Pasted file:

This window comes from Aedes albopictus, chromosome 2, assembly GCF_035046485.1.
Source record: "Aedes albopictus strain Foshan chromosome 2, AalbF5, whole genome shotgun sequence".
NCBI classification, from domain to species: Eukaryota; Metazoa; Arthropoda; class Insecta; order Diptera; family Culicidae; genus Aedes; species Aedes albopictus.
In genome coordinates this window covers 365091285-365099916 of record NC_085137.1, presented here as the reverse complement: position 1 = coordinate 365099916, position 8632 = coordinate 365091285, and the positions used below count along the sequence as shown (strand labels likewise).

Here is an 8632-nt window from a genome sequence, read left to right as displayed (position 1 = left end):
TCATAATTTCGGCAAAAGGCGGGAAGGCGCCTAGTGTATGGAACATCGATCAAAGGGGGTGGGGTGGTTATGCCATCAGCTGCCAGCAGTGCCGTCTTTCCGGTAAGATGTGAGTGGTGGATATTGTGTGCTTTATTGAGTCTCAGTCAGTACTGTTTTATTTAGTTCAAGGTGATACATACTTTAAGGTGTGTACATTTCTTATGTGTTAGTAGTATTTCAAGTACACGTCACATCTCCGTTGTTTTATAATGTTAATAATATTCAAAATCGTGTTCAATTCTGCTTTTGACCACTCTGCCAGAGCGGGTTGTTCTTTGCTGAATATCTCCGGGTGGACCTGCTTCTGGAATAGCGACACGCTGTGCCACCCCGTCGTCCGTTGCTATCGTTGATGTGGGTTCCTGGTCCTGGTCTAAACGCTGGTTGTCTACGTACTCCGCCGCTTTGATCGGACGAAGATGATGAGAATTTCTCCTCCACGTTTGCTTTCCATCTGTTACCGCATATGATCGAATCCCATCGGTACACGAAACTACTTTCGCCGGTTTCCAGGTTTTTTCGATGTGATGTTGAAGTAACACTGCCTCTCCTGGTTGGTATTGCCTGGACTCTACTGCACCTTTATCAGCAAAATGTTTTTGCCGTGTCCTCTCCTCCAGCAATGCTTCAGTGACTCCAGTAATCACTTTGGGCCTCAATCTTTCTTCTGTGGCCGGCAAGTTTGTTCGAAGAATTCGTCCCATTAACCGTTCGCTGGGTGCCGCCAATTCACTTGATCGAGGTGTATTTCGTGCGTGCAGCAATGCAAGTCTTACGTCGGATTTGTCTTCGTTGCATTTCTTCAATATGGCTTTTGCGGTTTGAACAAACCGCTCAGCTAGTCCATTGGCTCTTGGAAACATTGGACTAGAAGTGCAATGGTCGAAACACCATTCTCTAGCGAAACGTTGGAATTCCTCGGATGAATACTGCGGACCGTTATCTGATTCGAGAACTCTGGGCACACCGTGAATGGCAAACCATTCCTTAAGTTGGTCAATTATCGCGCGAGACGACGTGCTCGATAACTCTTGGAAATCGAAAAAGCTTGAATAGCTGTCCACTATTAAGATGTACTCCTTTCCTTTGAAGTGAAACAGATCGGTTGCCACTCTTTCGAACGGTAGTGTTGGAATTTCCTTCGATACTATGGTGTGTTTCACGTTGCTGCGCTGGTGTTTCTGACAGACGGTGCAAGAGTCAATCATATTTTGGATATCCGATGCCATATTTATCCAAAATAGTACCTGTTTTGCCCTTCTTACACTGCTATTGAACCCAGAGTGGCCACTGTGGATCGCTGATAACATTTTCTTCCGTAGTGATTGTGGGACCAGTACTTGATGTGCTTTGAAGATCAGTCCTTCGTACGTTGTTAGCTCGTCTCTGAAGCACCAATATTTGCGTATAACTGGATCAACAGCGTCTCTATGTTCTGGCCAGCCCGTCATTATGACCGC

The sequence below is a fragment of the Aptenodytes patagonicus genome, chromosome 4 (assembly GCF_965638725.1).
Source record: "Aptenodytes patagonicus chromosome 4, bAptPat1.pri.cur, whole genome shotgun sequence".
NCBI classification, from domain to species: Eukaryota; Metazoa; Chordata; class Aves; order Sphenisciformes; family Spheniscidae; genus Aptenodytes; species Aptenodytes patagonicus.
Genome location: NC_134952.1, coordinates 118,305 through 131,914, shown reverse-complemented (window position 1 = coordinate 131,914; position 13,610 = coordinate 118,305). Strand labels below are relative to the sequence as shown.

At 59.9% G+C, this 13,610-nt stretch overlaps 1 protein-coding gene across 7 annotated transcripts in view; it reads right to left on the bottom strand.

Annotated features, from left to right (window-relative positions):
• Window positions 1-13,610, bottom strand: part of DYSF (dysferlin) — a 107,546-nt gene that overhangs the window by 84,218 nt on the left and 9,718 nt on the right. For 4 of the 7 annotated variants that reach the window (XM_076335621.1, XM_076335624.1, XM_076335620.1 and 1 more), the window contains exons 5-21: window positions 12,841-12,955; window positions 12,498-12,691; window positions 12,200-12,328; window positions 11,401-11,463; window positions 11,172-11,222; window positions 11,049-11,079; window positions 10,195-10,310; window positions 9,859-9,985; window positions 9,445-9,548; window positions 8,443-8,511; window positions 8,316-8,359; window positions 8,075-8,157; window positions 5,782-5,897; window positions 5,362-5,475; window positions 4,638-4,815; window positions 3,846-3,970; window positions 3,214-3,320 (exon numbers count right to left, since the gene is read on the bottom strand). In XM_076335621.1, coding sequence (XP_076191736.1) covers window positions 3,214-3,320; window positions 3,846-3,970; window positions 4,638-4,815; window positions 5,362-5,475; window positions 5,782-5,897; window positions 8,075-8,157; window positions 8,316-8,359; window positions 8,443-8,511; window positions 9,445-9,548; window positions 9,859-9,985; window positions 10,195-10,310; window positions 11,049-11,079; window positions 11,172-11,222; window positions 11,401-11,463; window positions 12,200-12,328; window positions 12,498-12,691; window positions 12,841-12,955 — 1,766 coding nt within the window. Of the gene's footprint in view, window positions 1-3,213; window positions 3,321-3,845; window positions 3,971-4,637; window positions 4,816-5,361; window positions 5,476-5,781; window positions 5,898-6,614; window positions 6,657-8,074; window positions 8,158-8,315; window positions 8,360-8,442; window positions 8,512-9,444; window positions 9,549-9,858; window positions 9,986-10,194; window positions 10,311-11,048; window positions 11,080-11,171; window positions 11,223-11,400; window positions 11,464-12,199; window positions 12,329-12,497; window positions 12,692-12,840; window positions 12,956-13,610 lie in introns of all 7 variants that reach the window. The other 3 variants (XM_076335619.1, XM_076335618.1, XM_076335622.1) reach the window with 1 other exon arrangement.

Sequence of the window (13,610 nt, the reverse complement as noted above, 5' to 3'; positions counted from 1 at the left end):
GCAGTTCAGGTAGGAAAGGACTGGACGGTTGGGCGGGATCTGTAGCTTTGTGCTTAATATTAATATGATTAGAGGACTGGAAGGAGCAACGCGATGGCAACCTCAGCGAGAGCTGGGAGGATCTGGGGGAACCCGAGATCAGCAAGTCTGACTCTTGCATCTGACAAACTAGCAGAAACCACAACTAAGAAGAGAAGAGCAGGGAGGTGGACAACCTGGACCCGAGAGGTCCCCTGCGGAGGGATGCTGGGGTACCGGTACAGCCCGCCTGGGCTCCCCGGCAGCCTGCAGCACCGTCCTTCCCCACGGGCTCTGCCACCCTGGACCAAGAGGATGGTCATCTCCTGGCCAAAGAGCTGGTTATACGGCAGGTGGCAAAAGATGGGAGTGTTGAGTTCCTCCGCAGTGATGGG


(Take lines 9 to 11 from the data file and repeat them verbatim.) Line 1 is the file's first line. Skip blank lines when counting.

NCBI classification, from domain to species: Eukaryota; Metazoa; Chordata; class Aves; order Sphenisciformes; family Spheniscidae; genus Aptenodytes; species Aptenodytes patagonicus.
Genome location: NC_134952.1, coordinates 118,305 through 131,914, shown reverse-complemented (window position 1 = coordinate 131,914; position 13,610 = coordinate 118,305). Strand labels below are relative to the sequence as shown.

At 59.9% G+C, this 13,610-nt stretch overlaps 1 protein-coding gene across 7 annotated transcripts in view; it reads right to left on the bottom strand.